Farming family’s enduring love affair with the gentlest of giants

John Richardson and grand-daughter Megan with Tochill Lady Rosalind and foal Tochill Lady Florence

John Richardson and grand-daughter Megan with Tochill Lady Rosalind and foal Tochill Lady Florence

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Penistone Show takes place this weekend. Chris Berry speaks to a stalwart of the show and looks ahead to the South Yorkshire event.

Shire horses are known as the gentle giants of the rural world and one owner whose personality matches the breed is John Richardson, of Malt Kiln Farm, West Bretton.

Laying aside the fact that he nearly crushed my little finger with a handshake, John is a man with not just a passion for Shires but very much a soft centre.

“You know for all the pleasure we have had out of having Shires now for over 30 years and for all the achievements, there is nothing that can match one of the really special moments that means so much. We were showing at the Great Yorkshire and a mother came up to me with her severely disabled teenage son and just asked whether she could have a picture of him with our Shire, Tochill Lady Louise.

“I gave him the lead rope to hold and the enjoyment and pleasure I could see coming out of his face was just, well it was enough to bring tears to my eyes.

“We are really proud of what we have achieved, by way of breeding and success at the shows over the years but I don’t think we realised when we started just how much pleasure we give to others by bringing our Shires.”

Next weekend John and his family will be at Penistone Show but this year it will be an extra special occasion as the South & West Yorkshire Shire Hiring Society is staging its annual show too. John has been chairman of the society for the past 22 years having taken over from well-known and respected breeder Thomas Lodge, of Denby Dale.

In years gone by when these workhorses were the real horsepower on farms, Shire horse stallion men would roam Yorkshire offering their stallions to cover farmers’ mares. It was a lucrative trade back in the first half of the last century but as numbers declined those who kept with Shires on their farms formed what became a co-operative of farmers to hire just one stallion for the season.

“A group of between four and six of us travel all over the UK in September each year checking out the stallion that we are going to hire for next April. It then stays in our care from then until August and during that time it covers the mares in the society.

“Whilst we are all looking for the stallion to provide individual breeding characteristics we try to find one that is most suitable for us all. This year the stallion we have had, Cai Bethlyn Real Enterprise, has covered 14 of the society’s mares.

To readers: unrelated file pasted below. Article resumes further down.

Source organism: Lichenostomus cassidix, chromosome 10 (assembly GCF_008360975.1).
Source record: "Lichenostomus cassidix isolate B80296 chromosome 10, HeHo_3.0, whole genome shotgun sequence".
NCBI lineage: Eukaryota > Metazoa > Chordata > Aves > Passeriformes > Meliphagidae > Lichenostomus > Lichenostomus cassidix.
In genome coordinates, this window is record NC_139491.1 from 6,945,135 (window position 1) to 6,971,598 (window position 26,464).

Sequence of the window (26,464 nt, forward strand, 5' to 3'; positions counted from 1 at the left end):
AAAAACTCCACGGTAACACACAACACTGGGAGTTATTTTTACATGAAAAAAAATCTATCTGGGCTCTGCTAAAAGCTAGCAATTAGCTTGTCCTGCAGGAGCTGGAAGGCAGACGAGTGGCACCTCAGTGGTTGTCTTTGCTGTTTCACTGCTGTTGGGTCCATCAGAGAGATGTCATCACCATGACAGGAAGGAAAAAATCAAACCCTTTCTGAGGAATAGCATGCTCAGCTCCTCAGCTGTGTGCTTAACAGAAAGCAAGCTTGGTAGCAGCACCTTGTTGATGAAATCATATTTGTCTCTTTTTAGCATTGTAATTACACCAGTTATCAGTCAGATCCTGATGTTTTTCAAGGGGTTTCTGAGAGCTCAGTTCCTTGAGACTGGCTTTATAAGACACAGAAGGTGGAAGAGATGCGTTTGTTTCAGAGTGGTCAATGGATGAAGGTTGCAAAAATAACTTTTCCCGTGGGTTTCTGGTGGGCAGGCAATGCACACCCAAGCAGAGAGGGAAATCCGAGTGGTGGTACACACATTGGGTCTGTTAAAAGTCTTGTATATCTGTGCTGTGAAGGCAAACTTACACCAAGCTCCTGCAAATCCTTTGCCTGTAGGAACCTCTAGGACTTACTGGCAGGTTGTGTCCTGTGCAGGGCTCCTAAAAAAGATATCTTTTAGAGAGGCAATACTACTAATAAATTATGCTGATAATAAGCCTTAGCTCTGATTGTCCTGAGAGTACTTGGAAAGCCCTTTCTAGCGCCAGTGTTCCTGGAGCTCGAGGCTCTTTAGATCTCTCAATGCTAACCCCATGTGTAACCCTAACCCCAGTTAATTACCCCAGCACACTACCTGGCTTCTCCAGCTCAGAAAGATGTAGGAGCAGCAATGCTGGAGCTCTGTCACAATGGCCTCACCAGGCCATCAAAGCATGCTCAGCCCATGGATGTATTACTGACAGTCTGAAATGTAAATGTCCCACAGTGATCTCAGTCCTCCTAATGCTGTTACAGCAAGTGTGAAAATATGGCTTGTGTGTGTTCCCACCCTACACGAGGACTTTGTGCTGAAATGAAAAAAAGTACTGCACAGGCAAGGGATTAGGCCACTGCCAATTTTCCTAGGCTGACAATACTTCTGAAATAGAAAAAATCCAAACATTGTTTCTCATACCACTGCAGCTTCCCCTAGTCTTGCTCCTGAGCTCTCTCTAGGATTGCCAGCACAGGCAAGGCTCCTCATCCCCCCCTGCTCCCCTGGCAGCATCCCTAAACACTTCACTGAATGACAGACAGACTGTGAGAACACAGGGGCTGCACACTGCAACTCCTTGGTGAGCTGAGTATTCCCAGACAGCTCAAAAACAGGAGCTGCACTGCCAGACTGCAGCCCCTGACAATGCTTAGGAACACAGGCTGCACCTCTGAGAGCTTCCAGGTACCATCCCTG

What we all want out of a stallion is for it to be easy to handle, but not at the expense of losing its presence. Stallions are full of testosterone and you wouldn’t want that any other way, but you have to make sure you’re the boss right at the start and that he knows this. You want your stallion to have something about him and the best are seldom easy to handle.”

Shires were used at Malt Kiln Farm two generations ago when John’s grandfather John Demain moved here from Priestley Green, near Halifax and John remembers them being used whilst he was still at school. Today’s farm runs to 140 acres and includes a 40-strong commercial suckler herd with 50 acres of feed wheat.

“We came out of dairy farming eight years ago. We certainly don’t miss the getting up at 6 o’clock in the morning, but we went into sucklers because we missed having new life on the farm.”

New life is also evident in their paddocks as one of their latest foals, Tochill Lady Florence, came padding up to mare Tochill Lady Rosalind whilst John and his 11-year-old granddaughter Megan began preparations for Penistone. “We started with Shires when we attended a reduction sale in Howden and bought three foals. One of those was Hasholme Olive that ended up being our foundation mare. Since then we have never bought another mare.”

Attendance at shows started in 1992. It was at the behest of John’s eldest daughter, Emma, who knew they had something special.

“We had this filly foal and I told Dad that it was too good to just stay at home. We’d never shown before so we had to get friends to show us how to plait and make it look right and we went to Otley Show. When we won it was as though we had been at the Horse of the Year Show and won the overall championship. We were ecstatic,” Emma said.

Buoyed by their early success the family, including John’s wife Margaret, daughters Emma and Helen and son Edward, began attending even more and with similar success. In the years that have followed they have won the English Stallion Championship with Tochill Sir Alfred; one of their colts that was bred at Malt Kiln has won the American Grand Championship at the Calgary Stampede; and they have also won at the German Stallion Championship.

“My preference when showing has always been stallions and pairs. I well remember being at Penistone one time and my pair had given a flawless demonstration; but Emma and Helen had taken in a pair of foals too. The judge then decided he wanted to see the foals perform as well and blow me if the foals didn’t eclipse mine! That’s family for you.”

DAUGHTER EMMA SET TO SADDLE UP

Penistone Show takes place next Saturday and is South Yorkshire’s premier agricultural show including classes in sheep, cattle, pigs and an excellent poultry competition.

Emma will be taking part in the Ridden Shire classes this year and was getting in some practice on gelding Joseph Jebb when I visited earlier this week. John tells of how there is an increased popularity in the breed as a ridden animal.

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